Location: On State Avenue in Fort Assiniboine, at the wagon wheel and pickaxe.
Info: Open weekends in June from 11:00 a.m. to 5:00 p.m., daily except Mondays in July and August from 11:00 a.m. to 5:00 p.m., and by appointment the rest of the year. 780584-3737.
Fort Assiniboine’s history is commemorated in a museum constructed in the style of the Hudson’s Bay Company Fort that was located here during the Klondike Gold Rush. The museum portrays Klondike history and contains pioneer furniture, tools, traps, farm equipment, some of the nails from the original fort, wildlife exhibits, medical instruments, a schoolhouse, and a locally found bison skull that is around 3,000 years old.
Wagon wheel and pickaxe next to the Fort Assiniboine Museum
Fort Assiniboine Sandhills Wildland Provincial Park
Location: The central and viewpoint staging areas are 30 km north of Fort Assiniboine on
Hwy 661; the Klondike staging area is about 15 km north.
Info: 780-960-8170; 1-800-427-3582.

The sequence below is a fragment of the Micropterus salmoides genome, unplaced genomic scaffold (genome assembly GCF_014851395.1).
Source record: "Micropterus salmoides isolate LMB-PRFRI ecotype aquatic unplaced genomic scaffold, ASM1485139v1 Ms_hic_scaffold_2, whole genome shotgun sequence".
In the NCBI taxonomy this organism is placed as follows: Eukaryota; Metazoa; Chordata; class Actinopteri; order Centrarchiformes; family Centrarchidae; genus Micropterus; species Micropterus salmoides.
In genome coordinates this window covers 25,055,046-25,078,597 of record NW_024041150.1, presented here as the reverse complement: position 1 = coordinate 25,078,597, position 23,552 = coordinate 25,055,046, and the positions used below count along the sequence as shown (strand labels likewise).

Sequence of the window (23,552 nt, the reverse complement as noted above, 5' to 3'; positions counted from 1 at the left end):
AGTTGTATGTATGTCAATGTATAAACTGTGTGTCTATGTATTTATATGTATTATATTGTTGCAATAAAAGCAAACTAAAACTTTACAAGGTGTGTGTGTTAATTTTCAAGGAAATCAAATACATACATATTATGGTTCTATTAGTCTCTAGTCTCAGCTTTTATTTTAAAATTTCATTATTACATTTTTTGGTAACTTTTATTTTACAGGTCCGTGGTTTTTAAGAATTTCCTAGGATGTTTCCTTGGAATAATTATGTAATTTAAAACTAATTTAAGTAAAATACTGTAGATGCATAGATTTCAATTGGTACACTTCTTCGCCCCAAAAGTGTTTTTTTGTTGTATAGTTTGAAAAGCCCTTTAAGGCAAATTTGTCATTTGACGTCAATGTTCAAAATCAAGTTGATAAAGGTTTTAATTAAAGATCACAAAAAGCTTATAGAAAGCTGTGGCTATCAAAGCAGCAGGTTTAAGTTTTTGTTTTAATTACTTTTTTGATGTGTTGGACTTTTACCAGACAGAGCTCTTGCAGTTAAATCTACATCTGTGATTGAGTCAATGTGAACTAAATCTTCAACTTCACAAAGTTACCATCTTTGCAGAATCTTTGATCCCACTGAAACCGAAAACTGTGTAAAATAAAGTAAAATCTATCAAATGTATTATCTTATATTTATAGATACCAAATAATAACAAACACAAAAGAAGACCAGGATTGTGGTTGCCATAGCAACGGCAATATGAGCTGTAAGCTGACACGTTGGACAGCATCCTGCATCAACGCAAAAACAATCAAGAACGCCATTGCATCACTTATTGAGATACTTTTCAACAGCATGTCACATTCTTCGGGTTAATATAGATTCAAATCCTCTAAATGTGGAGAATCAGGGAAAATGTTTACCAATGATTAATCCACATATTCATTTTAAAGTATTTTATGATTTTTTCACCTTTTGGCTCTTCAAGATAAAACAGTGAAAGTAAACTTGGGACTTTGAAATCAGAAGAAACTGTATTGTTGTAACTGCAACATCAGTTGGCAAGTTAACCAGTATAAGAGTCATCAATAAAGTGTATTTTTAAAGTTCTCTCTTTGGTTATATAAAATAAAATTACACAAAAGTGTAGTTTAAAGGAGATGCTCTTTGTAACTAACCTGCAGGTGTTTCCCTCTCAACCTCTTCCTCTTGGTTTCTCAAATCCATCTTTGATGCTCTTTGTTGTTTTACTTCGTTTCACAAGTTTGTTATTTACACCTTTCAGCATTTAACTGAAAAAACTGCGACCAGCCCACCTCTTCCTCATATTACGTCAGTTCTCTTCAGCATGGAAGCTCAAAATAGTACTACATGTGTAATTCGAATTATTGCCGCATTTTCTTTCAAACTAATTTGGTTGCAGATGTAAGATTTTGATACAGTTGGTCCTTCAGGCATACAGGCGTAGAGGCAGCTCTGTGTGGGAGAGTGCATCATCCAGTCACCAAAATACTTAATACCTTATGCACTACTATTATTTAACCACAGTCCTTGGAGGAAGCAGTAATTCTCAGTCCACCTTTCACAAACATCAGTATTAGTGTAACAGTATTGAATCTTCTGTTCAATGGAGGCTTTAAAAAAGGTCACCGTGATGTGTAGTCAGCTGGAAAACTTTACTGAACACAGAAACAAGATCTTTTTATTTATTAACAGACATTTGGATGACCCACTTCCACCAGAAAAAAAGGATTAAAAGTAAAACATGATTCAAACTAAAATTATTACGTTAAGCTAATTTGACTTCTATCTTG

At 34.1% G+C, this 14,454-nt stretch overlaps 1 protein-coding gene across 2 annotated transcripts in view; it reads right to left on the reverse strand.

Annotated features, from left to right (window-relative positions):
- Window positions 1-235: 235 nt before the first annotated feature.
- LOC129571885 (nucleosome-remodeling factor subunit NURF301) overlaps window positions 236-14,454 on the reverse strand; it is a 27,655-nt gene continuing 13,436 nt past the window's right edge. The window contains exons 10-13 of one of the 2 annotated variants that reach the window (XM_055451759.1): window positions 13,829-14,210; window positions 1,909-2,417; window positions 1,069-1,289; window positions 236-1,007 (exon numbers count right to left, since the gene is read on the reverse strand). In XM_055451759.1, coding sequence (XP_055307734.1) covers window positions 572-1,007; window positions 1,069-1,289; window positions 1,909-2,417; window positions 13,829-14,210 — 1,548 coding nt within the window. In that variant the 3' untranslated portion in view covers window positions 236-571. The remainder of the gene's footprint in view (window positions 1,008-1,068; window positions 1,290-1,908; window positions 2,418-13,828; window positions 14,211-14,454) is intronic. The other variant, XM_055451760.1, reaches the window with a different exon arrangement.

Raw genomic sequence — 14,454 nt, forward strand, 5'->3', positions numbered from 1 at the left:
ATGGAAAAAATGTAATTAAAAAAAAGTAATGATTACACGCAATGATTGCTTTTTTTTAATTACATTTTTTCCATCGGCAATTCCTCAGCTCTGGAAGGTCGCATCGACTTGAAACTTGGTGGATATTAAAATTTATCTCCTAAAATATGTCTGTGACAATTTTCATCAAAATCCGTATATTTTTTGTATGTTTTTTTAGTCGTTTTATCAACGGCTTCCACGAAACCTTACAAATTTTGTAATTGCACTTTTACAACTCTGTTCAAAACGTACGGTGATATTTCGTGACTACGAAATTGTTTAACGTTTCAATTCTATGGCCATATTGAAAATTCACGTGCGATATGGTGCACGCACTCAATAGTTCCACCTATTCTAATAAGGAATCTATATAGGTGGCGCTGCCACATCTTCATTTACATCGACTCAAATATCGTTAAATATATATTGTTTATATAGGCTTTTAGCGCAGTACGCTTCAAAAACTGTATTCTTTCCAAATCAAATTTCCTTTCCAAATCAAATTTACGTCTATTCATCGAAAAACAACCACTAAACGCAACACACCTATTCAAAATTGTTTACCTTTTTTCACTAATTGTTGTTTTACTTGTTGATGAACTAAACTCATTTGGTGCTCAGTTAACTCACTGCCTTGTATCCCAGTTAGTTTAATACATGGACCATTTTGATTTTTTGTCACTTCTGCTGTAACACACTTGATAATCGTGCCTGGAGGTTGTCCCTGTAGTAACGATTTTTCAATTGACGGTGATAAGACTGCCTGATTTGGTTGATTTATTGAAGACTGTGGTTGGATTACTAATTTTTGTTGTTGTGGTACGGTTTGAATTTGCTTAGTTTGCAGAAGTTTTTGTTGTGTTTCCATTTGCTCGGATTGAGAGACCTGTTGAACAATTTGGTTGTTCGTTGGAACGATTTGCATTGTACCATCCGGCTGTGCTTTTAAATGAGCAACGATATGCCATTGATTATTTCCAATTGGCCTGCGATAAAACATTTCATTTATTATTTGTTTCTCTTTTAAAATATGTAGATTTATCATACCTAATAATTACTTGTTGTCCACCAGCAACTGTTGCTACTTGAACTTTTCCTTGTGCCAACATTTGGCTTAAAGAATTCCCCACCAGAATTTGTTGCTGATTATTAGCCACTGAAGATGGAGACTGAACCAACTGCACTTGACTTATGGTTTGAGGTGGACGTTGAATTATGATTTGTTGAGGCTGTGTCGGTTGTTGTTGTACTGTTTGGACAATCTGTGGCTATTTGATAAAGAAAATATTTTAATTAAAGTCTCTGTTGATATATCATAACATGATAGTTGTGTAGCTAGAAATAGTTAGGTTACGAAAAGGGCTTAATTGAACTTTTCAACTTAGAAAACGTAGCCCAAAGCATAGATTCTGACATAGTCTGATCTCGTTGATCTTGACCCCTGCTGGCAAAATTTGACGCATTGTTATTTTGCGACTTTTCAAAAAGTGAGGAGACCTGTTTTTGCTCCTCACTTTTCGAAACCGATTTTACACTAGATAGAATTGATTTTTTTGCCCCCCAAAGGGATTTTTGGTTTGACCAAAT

Fort Assiniboine Sandhills Wildland is a remote backcountry provincial park in the boreal forest, located along the north shore of the Athabasca River. You will see a wide range of landscapes here, including steep valley walls, river flats, springs, wetlands, and stable sand dunes, as well as pine, white spruce, and aspen forests. The park is an outdoor enthusiast’s delight, with opportunities for birding, fishing, backcountry hiking, and wildlife watching. Look for pileated woodpeckers, wood warblers, and flying squirrels in the old-growth forest. You might find nesting sandhill cranes in the fens, or mammals that include beaver, mink, mule, white-tailed deer, moose, muskrat, and river otter. It is also a worthwhile location in which to seek and identify wildflowers, as more than 435 plant species have been documented here. Visit the interpretive viewpoint to see the Athabasca River and surrounding landscape. The park has three day-use sites: the Central Staging Area, the Athabasca Viewpoint Staging Area, and the Klondike Trail Staging Area. Follow the trail signs to hike part of the Klondike Trail used by gold seekers who flocked northward to the goldfields. The staging areas have small parking lots, and the Klondike and Viewpoint staging areas each have a picnic table.